Spiritual, Social and Emotional Conflict
Some people appear to sow discord, dishonesty or other unenviable things and never pay for it. Others who see this can experience spiritual, emotional and social crises, wondering how it is that bad people profit while good people suffer. If these crises are not addressed, they might cause a person to stop putting forth as much effort, or to cease engaging in good behaviors. Societies therefore try to provide answers about why bad people can prosper.
An answer individuals commonly give to resolve these crises is that life is simply not fair. This is often connected to the concept that nothing is perfect. Another response that is more religiously based is that God (or another higher power) is waiting to punish the bad people in His own time, and that God can use even negative things for His glory. Those who focus on this answer often cite Biblical verses such as Romans 8:28, which says, “And we know that all things work together for good to them that love God, to them who are the called according to His purpose.”
The Butterfly Effect
Some people push the idea of “you reap what you sow” one step further, emphasizing the “butterfly effect.” This term refers to the fact that the simple act of a butterfly moving its wings can have an enormous effect on the world by serving as a catalyst for other changes or events. Under this lens, people should be extra careful of what they say and do, because it’s not always clear how large the ramifications of their speech or behaviors are.
I'm a serious believer in this saying. I have seen it many times in life thus far people getting exactly what they put out. It's true you have to do unto others as you would have them do unto you.
This phrase is so lyrical. I like saying it out loud just to hear the way it sounds.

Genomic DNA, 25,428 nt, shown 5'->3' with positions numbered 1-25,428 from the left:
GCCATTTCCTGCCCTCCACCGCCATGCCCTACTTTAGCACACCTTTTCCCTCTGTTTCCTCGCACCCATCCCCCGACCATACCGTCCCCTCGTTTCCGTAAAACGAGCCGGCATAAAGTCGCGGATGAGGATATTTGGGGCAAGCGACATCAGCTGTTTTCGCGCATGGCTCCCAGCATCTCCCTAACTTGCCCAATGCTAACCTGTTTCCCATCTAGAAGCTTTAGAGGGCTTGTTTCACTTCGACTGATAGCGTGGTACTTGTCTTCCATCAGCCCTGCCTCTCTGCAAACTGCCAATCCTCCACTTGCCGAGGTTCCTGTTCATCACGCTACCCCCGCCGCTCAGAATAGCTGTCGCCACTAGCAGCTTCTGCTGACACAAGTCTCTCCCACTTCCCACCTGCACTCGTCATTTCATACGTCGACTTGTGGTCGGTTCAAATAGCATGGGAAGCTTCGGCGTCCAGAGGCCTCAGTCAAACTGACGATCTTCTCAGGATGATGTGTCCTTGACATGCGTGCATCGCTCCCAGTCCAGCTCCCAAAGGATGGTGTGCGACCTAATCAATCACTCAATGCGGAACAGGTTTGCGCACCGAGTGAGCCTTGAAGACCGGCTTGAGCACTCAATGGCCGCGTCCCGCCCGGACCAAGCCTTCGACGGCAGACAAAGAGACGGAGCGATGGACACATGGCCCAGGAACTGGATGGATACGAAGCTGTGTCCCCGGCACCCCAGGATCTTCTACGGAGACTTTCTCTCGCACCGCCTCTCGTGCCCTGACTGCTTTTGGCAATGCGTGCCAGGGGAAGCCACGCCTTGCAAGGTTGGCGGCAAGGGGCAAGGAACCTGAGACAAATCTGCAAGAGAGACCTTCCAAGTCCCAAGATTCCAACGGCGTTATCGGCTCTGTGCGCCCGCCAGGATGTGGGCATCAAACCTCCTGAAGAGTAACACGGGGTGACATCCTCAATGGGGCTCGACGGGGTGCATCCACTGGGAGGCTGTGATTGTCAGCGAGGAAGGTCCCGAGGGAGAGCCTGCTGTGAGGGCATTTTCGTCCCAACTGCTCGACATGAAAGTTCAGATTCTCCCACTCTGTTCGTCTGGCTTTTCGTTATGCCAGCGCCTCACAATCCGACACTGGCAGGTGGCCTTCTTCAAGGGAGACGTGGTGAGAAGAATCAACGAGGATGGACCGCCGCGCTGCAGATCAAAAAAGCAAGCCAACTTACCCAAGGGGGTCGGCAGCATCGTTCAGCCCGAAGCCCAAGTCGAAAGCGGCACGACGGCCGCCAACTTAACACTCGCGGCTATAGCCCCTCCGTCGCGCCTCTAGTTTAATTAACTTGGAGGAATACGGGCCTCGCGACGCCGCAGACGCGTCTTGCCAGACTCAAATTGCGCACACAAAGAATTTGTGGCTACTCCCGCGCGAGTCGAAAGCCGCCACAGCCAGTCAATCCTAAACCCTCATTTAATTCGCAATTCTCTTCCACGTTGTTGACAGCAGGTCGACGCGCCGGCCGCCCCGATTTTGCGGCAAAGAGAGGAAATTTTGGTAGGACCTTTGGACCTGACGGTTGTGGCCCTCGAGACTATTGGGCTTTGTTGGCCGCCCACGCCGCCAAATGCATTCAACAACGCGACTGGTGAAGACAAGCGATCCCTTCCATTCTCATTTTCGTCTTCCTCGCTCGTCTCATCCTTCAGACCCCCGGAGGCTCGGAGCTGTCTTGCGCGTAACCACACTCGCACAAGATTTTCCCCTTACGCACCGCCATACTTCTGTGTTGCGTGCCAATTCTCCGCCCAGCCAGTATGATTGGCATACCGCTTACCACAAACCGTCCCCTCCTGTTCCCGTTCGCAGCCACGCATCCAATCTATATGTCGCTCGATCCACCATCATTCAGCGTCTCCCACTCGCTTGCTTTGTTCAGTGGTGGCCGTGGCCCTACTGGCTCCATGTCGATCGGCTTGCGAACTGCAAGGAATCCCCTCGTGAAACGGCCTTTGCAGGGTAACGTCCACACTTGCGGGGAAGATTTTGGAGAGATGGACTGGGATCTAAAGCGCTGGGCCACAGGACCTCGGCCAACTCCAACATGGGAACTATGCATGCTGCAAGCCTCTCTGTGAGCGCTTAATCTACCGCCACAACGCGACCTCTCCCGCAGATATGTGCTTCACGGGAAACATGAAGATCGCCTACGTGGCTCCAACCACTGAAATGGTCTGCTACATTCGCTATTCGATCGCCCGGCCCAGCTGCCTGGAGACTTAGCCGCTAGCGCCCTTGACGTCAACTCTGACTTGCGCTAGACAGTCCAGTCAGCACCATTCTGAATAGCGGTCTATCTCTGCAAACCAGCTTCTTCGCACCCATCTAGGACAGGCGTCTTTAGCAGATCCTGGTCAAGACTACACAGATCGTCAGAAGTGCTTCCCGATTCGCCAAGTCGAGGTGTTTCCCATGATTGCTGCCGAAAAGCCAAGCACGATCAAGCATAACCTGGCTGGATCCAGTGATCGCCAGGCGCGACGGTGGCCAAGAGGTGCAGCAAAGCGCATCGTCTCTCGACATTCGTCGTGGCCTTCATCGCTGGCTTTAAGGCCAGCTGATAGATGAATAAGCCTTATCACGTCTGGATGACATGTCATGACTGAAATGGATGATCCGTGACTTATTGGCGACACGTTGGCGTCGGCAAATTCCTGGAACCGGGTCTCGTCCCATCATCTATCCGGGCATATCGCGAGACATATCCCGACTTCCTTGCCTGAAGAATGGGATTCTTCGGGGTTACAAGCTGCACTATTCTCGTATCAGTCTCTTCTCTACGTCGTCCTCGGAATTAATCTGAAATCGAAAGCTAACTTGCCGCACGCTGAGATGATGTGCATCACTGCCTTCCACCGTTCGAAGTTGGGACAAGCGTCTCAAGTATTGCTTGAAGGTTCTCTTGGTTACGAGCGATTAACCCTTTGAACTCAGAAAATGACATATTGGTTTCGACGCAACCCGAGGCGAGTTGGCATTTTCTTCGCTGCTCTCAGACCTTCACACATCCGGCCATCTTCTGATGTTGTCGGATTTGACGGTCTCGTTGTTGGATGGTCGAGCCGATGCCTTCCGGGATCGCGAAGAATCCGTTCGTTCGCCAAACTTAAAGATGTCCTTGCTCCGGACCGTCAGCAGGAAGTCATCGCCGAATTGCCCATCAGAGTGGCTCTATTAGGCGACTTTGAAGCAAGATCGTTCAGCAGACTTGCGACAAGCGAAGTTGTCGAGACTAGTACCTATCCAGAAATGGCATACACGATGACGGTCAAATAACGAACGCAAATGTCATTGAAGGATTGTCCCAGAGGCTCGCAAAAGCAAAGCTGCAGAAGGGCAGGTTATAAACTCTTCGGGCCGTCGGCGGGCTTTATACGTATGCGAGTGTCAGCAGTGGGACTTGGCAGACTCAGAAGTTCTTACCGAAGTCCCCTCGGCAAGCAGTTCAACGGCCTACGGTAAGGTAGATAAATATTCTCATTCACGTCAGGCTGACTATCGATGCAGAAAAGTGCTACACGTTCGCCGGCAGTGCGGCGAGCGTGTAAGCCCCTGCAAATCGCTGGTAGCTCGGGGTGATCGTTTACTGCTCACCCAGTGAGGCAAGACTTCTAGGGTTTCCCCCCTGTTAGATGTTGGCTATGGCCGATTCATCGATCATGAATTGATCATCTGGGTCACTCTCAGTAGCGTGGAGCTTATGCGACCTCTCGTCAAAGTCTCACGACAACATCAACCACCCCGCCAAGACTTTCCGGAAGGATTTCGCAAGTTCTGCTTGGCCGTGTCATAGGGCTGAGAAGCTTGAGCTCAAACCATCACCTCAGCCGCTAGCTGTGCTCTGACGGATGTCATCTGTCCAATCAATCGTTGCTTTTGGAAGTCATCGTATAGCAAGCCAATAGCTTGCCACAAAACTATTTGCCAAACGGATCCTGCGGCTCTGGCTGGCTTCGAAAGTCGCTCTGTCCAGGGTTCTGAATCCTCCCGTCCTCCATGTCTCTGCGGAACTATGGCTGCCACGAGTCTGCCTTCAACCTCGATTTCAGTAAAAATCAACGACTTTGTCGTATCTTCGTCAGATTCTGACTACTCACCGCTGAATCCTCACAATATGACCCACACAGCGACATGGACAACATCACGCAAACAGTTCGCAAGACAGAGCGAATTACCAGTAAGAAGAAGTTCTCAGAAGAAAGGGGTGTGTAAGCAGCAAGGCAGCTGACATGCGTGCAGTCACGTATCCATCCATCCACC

My mom used to use this phrase all the time and it would drive me crazy. She was just trying to tell me to look out for myself, but the saying only ever came up when something bad happened.
For instance, I left my bike outside of this store unlocked and it got stolen. When I told her she just said "Well, you reap what you sow." It was true, but at the time I wasn't too happy about hearing it. Later on though she bought me a new bike.
Personal responsibility is everything, yet it is so easy to blame other people. It is important to be aware of the degree to which you create your own circumstances, even, or especially, the bad ones.
It's kind of like "you get what you put in", "you made your bed you might as well lay in it" etc. "You reap what you sow" means what you do will affect your life. Giving, love, respect, and by treating others that way, goodness and rewards would come your way. If you're mean, nasty, bitter, and so on, expect the negative attention coming to you.
This has opened my eyes a little more. I thought reaping meant the more money you give, the more the church can sow.
Other countries have similar quote too and they follow what the author says. Every action has consequences. Maybe not now, but they will come for sure.
oh no, "beggars can't be choosers" is totally a big difference from this.
I don't think this has anything to do with "beggars can't be choosers". This is about good vs bad behaviors and how they have consequences.
When you yell at someone in the car next to you - you are reflecting a negative persona about yourself. And the 16 year old in the car behind the person you are yelling at witnesses your anger and then that person may hold this vision in their head and yell at someone and swear at them when they do the same thing.
I think both stare31 and 6pack are right.
I also believe that, in a way, this passage is a moral discourse on the economic law known today as the Law of Supply and Demand. The moral, ethical, fiscal and physical laws of nature and of nature's God are eternal.
I think so Stare 31.
I also think "beggars can't be choosers" is awfully similar.
Doesn't this overlap with "You get what you paid for"?